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Ecotourism Playing Key Role in Mongolia's Transition to Green Economy

The story looks at the role ecotourism is playing as Mongolia looks to transit to a greener economy.

Ulaanbaatar, Mongolia - Only a few hours' drive from Mongolia's capital Ulaaanbaatar, where the smokestacks of power plants darken the skyline and cars snarled in traffic honk day and night, there lies a tranquil paradise where such human hustle never intrudes.

Hustai National Park sprawls across hills that fold up from the earth and recede to a distant blue haze in a seemingly endless ripple of green landscape.

Amidst the undulating lands, hundreds of Przewalski horses - once extinct in the wild - roam free alongside reindeer and wolves, while birds of prey soar on updrafts looking for a chance to pounce on marmots and other small mammals.

This oasis of nature, part of the landscape across which Mongolian herders astride horses have driven their herds for thousands of years, is playing a central a central role in a drive to shift the world's fast-growing economy to a greener path.

Mongolia grew hard and fast, reaching double digits for long periods, on the back of mining its natural resources. This drove a boom in traffic in the capital and the construction of the coal-fired power plants that make Ulaanbaatar one of the world's most-polluted cities.

As Environment and Green Development Minister Sanjaasuren Oyun puts it, "We are now paying for the pollution that took place during our transition."

Now, however, Mongolia is taking a long, hard look at its policies. The government is set to pass a new green development strategy that includes an increased focus on renewable energy, sustainable mining and ecotourism.

"Like many developing nations, Mongolia is at the crossroads of a choice between a dirty, short-term development path and a far more sustainable long-term one," says UN Under-Secretary-General and UNEP Executive Director Achim Steiner. "Mongolia is choosing the sustainable path; that choice is to embrace a green economy pathway which may inspire other developing countries to take this route."
To highlight its commitment to the world, Mongolia played global host to World Environment Day in early June and officials say this is only the beginning.

"Environmental issues have been high on the priority agenda for Mongolia," says Mrs. Oyun. "I want to see us leapfrogging from a brown economy to a country that is an example of a green economy."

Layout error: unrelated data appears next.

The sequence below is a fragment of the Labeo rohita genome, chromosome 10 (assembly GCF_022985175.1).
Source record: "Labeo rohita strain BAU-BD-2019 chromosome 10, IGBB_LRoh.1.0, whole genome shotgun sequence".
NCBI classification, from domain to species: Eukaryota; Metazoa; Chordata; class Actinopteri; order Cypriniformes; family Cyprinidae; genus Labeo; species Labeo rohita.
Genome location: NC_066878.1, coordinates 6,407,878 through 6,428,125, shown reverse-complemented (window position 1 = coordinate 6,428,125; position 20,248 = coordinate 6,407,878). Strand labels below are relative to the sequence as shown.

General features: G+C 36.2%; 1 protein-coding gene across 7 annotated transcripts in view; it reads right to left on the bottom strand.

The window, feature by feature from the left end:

On World Environment Day, Mongolia was announced as one of would be one of the first countries in UNEP's Partnership for Action on the Green Economy (PAGE) - a major new initiative to assist the global transition to a green economy.

Hustai National Park, which currently attracts over 9,000 foreign visitors per year, serves as a model for the ecotourism that will play a crucial part in this new green strategy. Already, more money is being invested to ramp up the number of tourists nationwide.

Visitors to Hustai stay in yurts, the traditional round homes used by nomads as they moved their herd animals across the plains, and eat organic food that is sourced locally.

"In our camp we use solar power, and this is spreading over Mongolia; we are getting more eco step-by-step," says Tserendeleg Dashpurev, Deputy Director of Hustai National Park Trust. "We should develop tourism: it is a green economy and can develop green dollars."

One of the key attractions in Hustai is the Przewalski horse, which was reintroduced to the park on World Environment Day in 1992 from captive-bred Dutch stock after becoming extinct in its native land. Today, the horses prosper in the park and display all of their natural behaviours, including protecting their young from the snapping jaws of hungry wolves.

"In the 1960s, the last wild population of these horses went extinct," says D. Usukhjargal, the wildlife and wild horse biologist monitoring the horses. "In 1992, we transported 82 horses back and now there are over 280 living in the wild. Our plan is to reach a population of 500."

With such attractions, the park is also providing benefits to herders suffering from the negative effects of climate change.

Mongolia's 2.1 degree centigrade rise in temperature over the last 70 years has led to drier conditions and degradation of pasture land, placing pressure on traditional herder communities.

Four years ago, the double impact of a summer drought followed by fierce winter snows killed millions of livestock, bringing disaster upon many communities.

"Climate change is happening before our eyes: it is getting dryer every year and the winters are getting longer; our pastureland can't support as much livestock and the herders now realize animal husbandry is not the only way to live," says Mr. Dashpurev. "They have guest yurts, and can take in in paying tourists for a traditional experience. The trust also contributes to the cost of solar panels to provide power and buys produce from them."

For Mr. Dashpurev, there is no choice but to start looking to a greener economy that adapts to the changing conditions and does not contribute to further climate change through the mining and burning of such resources as coal.

"Promoting ecotourism is not just idealism," says Mr. Steiner. "According to a recent UNEP study, the tourism economy represents five per cent of world gross domestic product and contributes to six to seven per cent of total employment. Sustainable tourism, including ecotourism, is the fastest growing part of this market and thus makes not only environmental but social and economic sense."


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